- January 17, 2013 - 19:59
Courtesy and obedience have almost are non-existant on todays roadways.
- January 17, 2013 - 00:44
To distracted and in a hurry to line up for 20 min @ Tim's...turn on ur bluetooth when driving and be wary ...oh and ease off the gas pedal..Ur coffee will still be fresh! ;)
- Ken Collis
- January 16, 2013 - 11:08
At no time under any curcumstances does a car have right of way over a person, if by that you mean that there is no fault to a driver who hits a pedestrian. Even if someone is foolish enough to run into traffic you are legally bound to stop if you have time to do so.
- a business man
- January 16, 2013 - 11:25
Correct Ken, although I would add that if you are unable to stop in time before striking the foolish person with your car, you will not likely be charged criminally. Obviously there needs to be some evidence of the driver trying to stop, but assuming that there is evidence (witness, skid marks), the accident while unfortunate and tragic, will likely not be criminal. In fact, I believe a fellow-lawyer colleague (in another province) once represented an uninsured client who sued the pedestrian that he struck for the damages to the car.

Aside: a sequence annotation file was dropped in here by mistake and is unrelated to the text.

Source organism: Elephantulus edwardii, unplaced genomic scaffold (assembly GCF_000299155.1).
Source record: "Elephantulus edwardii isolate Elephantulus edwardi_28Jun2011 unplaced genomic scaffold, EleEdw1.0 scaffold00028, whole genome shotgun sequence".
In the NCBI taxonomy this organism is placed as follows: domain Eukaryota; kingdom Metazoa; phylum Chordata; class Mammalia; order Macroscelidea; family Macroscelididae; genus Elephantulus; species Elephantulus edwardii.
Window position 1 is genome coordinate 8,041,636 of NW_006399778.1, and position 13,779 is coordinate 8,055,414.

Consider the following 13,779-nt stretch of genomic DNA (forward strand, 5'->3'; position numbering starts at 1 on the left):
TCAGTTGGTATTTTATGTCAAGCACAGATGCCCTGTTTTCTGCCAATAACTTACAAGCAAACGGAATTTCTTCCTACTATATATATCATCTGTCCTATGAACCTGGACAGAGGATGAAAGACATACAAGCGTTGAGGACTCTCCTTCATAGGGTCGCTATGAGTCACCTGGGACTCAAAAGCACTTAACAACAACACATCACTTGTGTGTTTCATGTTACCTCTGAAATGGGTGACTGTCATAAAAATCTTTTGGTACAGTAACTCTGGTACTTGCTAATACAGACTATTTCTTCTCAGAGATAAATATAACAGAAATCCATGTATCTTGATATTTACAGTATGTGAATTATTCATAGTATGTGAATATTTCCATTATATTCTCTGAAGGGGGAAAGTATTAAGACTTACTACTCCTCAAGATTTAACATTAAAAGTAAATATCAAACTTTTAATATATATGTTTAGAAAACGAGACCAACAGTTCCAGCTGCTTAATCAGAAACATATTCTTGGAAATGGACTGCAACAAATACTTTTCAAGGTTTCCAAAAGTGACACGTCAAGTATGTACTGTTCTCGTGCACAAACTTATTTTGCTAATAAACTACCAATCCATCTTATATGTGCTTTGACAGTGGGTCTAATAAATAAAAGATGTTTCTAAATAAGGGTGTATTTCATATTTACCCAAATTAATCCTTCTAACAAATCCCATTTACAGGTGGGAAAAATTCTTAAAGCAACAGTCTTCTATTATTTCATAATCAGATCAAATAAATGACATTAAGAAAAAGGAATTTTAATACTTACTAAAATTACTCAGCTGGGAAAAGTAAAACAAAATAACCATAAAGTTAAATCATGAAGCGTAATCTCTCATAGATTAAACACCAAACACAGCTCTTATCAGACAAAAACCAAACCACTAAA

- a business man
- January 16, 2013 - 08:34
I agree that drivers need to be more careful and cautious in the winter time, but pedestrians have to be aware of the fact that THEY ARE WALKING IN a live lane of traffic. The vehicles do have the right of way and it is too bad if someone gets hit. Fortunately, the police are not likely to file charge someone who hits a pedestrian who is not using a cross walk. That said, drivers who fail to stop for crosswalks should have their licenses suspended. Have you complained to the police about these "hot-spots". I would complain, but it is not really my problem. I drive, and I watch for pedestrians and crosswalks.
- January 16, 2013 - 09:50
Pedestrians have the legal right to walk along the side of the road facing traffic when sidewalks aren't available. If you hit somebody walking along the side of the road, don't kid yourself -- you can be charged and/or successfully sued. It would depend on circumstances like whether you had slowed down sufficiently for the conditions.
- Ken O'Brien
- January 16, 2013 - 08:04